Pota also confers draconian powers on the Inquiry Officer — who is not expressly defined in Pota — tasked with investigating the allegations against the accused person and presenting the evidence to the Prevention of Terrorism Board (POTB). In this regard the normal rules of evidence and criminal procedure are excluded, and the Inquiry Officer may procure evidence by any means. The Inquiry Officer then presents his/her report to POTB, and there is no provision for POTB to inquire into the report or require further investigation.
POTB has extensive powers — it may grant a detention order of up to two years or a restricted residence order of up to five years. These periods of detention or restricted residence may be subsequently renewed for an indeterminate period. These orders are to be made by POTB without due process, inasmuch as the accused person is denied the right to make any legal representation to the POTB.
Next, the argument that Pota cannot be compared with the ISA because it is no longer the Minister of Home Affairs who decides on the detention or restriction order, is specious. Members of the POTB are appointed by the Yang di-Pertuan Agong (but following convention, upon the advice of the government) and can be dismissed by the Yang di-Pertuan Agong at any time. This absence of security of tenure undermines whatever independence POTB purports to have. Only the Chairman is required to have legal experience, and there is no provision that he or she must be or must be qualified to be a judge.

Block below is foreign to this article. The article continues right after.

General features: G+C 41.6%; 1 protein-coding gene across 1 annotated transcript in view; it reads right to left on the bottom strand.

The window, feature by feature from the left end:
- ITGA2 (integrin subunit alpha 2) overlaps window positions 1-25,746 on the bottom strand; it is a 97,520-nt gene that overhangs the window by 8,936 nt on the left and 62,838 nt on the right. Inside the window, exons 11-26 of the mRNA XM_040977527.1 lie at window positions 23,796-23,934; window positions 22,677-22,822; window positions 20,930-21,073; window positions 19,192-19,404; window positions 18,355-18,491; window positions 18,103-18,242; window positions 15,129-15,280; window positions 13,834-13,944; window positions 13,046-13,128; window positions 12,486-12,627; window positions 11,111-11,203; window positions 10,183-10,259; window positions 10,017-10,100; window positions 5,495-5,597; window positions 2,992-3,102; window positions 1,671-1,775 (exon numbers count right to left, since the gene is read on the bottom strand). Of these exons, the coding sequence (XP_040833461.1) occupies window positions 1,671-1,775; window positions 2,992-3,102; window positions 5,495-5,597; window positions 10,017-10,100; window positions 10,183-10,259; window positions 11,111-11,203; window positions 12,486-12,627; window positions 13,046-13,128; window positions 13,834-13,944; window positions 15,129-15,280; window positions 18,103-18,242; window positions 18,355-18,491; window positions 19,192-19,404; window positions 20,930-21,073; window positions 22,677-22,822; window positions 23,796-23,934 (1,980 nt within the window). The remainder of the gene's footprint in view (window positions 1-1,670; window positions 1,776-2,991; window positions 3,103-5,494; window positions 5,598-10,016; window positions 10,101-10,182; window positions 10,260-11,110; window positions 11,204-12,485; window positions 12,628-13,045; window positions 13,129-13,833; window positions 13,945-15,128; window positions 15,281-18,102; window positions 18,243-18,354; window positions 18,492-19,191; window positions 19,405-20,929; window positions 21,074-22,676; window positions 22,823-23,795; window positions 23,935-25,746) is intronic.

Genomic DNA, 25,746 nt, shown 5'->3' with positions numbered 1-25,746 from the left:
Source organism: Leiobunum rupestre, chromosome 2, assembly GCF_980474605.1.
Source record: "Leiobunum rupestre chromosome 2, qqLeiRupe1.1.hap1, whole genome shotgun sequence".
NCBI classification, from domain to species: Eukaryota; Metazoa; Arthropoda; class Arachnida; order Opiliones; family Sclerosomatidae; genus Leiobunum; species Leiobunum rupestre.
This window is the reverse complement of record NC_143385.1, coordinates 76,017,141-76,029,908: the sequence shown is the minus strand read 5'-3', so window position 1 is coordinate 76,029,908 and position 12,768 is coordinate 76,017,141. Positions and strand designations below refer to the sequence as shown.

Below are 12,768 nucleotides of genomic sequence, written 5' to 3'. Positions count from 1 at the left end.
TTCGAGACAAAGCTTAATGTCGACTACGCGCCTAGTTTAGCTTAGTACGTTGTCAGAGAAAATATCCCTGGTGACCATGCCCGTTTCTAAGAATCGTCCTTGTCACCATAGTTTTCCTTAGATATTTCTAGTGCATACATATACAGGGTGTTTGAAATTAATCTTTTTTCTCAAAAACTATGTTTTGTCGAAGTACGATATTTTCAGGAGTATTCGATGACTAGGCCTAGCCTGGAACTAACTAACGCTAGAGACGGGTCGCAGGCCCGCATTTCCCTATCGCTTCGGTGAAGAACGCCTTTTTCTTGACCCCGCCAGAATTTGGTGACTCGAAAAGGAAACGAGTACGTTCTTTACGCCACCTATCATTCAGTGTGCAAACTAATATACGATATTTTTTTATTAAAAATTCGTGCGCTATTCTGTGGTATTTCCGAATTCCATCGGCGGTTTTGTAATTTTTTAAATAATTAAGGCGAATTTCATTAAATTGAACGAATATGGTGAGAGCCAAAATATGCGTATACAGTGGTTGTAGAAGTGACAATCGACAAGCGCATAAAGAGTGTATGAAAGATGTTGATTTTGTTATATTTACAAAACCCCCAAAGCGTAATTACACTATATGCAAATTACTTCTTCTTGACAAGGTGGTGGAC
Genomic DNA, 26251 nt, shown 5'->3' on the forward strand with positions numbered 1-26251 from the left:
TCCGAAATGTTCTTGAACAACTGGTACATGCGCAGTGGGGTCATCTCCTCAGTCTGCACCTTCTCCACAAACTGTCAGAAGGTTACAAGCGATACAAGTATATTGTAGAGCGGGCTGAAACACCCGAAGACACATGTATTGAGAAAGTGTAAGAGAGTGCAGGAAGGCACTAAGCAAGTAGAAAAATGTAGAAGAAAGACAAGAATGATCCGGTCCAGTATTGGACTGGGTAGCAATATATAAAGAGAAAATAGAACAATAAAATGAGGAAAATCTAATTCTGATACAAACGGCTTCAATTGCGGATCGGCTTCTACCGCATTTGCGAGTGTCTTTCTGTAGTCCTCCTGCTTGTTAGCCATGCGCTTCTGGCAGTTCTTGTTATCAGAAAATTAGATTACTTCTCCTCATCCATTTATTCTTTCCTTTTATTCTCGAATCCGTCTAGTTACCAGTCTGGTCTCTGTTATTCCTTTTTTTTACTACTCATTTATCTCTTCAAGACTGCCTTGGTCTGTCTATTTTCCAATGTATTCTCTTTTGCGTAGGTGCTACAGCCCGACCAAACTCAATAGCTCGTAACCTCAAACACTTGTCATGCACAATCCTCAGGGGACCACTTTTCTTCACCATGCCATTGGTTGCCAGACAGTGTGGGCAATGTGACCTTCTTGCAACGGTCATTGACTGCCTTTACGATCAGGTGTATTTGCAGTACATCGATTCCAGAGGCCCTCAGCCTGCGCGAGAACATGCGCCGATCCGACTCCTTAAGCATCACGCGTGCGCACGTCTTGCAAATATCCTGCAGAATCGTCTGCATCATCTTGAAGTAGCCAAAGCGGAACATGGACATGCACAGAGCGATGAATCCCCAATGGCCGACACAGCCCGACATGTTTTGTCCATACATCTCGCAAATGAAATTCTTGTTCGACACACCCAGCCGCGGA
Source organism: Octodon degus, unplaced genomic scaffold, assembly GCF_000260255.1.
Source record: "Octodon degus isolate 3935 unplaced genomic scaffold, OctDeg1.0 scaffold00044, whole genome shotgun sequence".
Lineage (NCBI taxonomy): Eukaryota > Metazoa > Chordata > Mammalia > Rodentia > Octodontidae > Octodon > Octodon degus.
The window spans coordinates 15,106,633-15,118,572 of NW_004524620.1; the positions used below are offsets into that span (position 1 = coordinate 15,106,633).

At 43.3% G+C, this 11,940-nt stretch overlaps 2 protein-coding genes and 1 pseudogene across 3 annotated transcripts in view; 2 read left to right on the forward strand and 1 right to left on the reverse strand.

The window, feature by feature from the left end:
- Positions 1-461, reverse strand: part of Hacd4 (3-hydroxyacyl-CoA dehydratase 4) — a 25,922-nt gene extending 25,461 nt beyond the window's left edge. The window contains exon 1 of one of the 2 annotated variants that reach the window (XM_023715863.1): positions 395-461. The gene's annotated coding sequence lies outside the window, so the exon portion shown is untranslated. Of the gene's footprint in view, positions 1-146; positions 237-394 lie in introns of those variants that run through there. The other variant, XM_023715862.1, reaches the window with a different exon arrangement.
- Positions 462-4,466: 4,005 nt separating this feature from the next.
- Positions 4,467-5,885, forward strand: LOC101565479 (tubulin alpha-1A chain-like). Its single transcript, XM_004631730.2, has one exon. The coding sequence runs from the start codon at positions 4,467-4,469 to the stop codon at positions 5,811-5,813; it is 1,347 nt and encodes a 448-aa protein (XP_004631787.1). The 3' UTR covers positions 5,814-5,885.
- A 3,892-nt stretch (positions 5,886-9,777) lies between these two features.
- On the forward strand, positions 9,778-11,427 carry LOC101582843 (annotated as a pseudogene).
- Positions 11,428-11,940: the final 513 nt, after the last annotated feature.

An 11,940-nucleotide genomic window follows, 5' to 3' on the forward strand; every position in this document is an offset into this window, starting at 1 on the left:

We have seen from the practice of the Prevention of Crime Act 1959 that the names of the members of the Prevention of Crime Board have not been made public. It is likely to be no different for members of the POTB. The fact that POTB hearings will not be held in public means, in effect, that Pota will allow secret hearings by a secret panel. There will be no transparency.
One of the most offensive aspects of Pota is its absolute ouster of judicial scrutiny. No judicial review of the detention order or the restriction order is possible. This is an affront to the Judiciary and is further contrary to Article 8 of the Federal Constitution, which guarantees equality and equal protection before the law. The small concession that courts can review procedural compliance is illusory in practice since the POTB determines its own procedures.
The Malaysian Bar, the Sabah Law Association and the Advocates’ Association of Sarawak take the view that the answer to the fight against terrorism does not lie in oppressive laws that violate our adherence to the rule of law, due process and constitutional safeguards. The war against terrorism requires the strengthening of our ability to detect, gather evidence, investigate and deal with the threat of terrorism in a holistic manner. We must eschew shortcuts or quick fixes that seemingly provide short-term solutions but no long-term result.
We are aware of the evolving threat of global terrorism and the efforts by the Government to adapt in order to counter it domestically. We are supportive of these efforts but maintain that the war on terrorism must be won without compromising the rule of law, human rights and principles of natural justice.
The Malaysian Bar, the Sabah Law Association and the Advocates’ Association of Sarawak reject this attempt by the government to revive detention without trial, repeated renewals of such detention, the ouster of the jurisdiction of the Judiciary, and the limitation or denial of the rights of suspected persons to due process of law.
We urge the government to withdraw Pota from being tabled in the Dewan Negara.
Datuk GBB Nandy @ Gaanesh
Sabah Law Association
Advocates’ Association of Sarawak
10 April 2015